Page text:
Health Sciences Association of Saskatchewan


Public Opinion Survey Shows Need for Increased Health Region Accountability

Saskatoon (October 30, 2014) – A province-wide public opinion survey commissioned by the Health Sciences Association of Saskatchewan confirms Saskatchewan residents are concerned with the ability of their local health regions to deliver needed health care services efficiently, Health Sciences Association of Saskatchewan President, Karen Wasylenko, told a Saskatoon news conference.

“Our provincial survey shows only about one-third of respondents (36.2%) rate the performance of their local health region highly (8-10 rating on ten-point scale), while more than one-in-ten (11.5%) actually rate their health region’s performance as poor (1-3 on ten-point scale). Even fewer Saskatchewan residents are confident that health regions are improving their performance. Only 22.1% of respondents expressed high confidence that their health region was improving, while an almost equal number, 19.7%, expressed low confidence in this proposition,” Wasylenko said.

“Health regions continue to make poor management decisions that are not in the best interests of patients. Last week’s decision to pay the CEO of the Saskatoon Health Region (SHR) a full year of salary as ‘severance’ to force her to retire sooner than expected is just the latest example. The more than $382,000 lost by this decision could have paid the salaries of seven or more specialized health care professionals for a full year. How does that kind of decision ‘put patients first’?” Wasylenko asked.

The 2014 Health Sciences Association of Saskatchewan Public Opinion Survey was conducted by telephone with 1044 Saskatchewan residents from August 18 to September 4. A survey of this size provides a Margin of Error of +/-3% to a 95% confidence level. The survey, conducted for Health Sciences by Points West Consulting of Saskatchewan, also found:

  • Health care was rated as the most important issue facing Saskatchewan today by 35.2% of respondents, more than four times the next most mentioned issue, Economy/Jobs, at only 8.7%
  • While health regions received low ratings for their performance, respondents expressed high confidence in a number of specialized health care professionals represented by Health Sciences: Paramedics (71.5%), Hospital Pharmacists (54.5%), Physical Therapists (53.2%) and Perfusionists (39.5%) all received higher confidence ratings than Saskatchewan health region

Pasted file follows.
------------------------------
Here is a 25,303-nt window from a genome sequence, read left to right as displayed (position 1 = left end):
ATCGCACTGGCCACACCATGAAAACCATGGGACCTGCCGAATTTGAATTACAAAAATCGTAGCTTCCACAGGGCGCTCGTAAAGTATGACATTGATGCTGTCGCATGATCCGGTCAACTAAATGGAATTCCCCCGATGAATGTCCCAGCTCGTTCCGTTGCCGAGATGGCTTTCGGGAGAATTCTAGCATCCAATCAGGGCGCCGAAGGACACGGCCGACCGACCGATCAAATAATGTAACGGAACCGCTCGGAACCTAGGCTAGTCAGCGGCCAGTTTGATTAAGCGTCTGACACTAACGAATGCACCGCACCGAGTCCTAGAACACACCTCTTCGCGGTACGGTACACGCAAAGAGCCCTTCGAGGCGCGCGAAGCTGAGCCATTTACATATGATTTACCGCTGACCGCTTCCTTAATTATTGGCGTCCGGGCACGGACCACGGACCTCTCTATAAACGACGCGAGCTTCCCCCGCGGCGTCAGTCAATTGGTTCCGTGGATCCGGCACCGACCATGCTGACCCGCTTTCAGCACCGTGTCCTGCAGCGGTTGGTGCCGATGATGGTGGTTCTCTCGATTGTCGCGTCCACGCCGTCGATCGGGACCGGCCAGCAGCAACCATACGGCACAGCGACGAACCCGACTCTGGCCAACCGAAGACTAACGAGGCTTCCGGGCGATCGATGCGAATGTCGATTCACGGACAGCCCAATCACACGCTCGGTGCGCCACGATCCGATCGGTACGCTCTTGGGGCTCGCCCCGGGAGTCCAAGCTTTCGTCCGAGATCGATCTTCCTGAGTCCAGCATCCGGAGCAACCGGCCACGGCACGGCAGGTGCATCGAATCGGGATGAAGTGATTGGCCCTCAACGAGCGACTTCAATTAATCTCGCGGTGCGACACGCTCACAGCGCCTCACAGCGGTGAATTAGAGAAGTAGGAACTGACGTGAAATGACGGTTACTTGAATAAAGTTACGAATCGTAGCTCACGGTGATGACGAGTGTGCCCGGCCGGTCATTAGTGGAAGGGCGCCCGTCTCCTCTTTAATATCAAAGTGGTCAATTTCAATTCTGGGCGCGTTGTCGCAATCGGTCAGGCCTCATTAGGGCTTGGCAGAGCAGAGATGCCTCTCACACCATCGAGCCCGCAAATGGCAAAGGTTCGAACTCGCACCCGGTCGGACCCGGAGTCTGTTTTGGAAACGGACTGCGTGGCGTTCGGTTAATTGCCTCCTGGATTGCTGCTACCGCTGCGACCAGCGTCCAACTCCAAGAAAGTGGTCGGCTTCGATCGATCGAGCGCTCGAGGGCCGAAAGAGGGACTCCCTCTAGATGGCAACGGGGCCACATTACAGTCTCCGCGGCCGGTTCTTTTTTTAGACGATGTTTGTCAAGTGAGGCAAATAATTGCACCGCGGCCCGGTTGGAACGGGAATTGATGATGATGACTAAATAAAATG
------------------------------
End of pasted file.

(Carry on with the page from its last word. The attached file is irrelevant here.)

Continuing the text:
• 61.8% of respondents said they or a member of their immediate family had “required the services of a Health Sciences professional” in the past year, and 38.6% of these respondents confirmed they had to “wait longer than expected to access the service or get an appointment”. Of these respondents, 21.9% said they had waited six months or longer to access the health care service they needed
  • 81.7% of survey respondents agreed (56.7% Strongly and 25% Somewhat) with the statement: “The Health Sciences Association of Saskatchewan claims many of its specialized health care professions are chronically under-staffed in Saskatchewan health regions and that this under- staffing has hurt access to health care services”
  • 87.8% of survey respondents agreed (55.4% Strongly and 32.4% Somewhat) with the statement: “While the number of physicians and nurses have increased in Saskatchewan in recent years, staffing levels for other specialized health care professionals haven’t changed, and it’s time to fix this problem”
  • 77.8% of respondents agreed (44.7% Strongly and 33.1% Somewhat) with the statement: “Saskatchewan health care employers have chosen to under-staff specialized health care professionals in order to control their budgets. This trend has meant growing waiting lists for many important health care services and unsafe access levels for others”

“For years now, health regions have stonewalled our efforts to make their management decisions more transparent, and their performance more accountable to the public. We argue that our health care professionals, and the public, have the right to know: the number of staff each Health Region considers to be full staffing for our professions; how these staffing levels have changed from year to year; what level of service health regions expect to achieve with those staffing levels; and the current wait lists and response times for patient services,” Wasylenko said.

“Increased public disclosure of health care staffing levels, wait times and service levels can only improve the quality of the decisions health care employers make. Our public opinion survey shows that these improvements are long overdue. The public is ready for change,” Wasylenko concluded.

Health Sciences represents more than thirty-six hundred specialized health care professionals from more than thirty health care professions. Members include: Emergency care workers like Paramedics; Acute care workers like Hospital Pharmacists, Perfusionists, and Respiratory Therapists; Rehab professionals like Physical Therapists and Speech Language Pathologists; and Community-based professionals like Public Health Inspectors, Psychologists and Social Workers.

For Further Information Contact:

Mark Jagoe
Health Sciences Association of Saskatchewan


Highlights of Public Opinion Survey October 30, 2014

are the public opinion survey results referred to in the News Release

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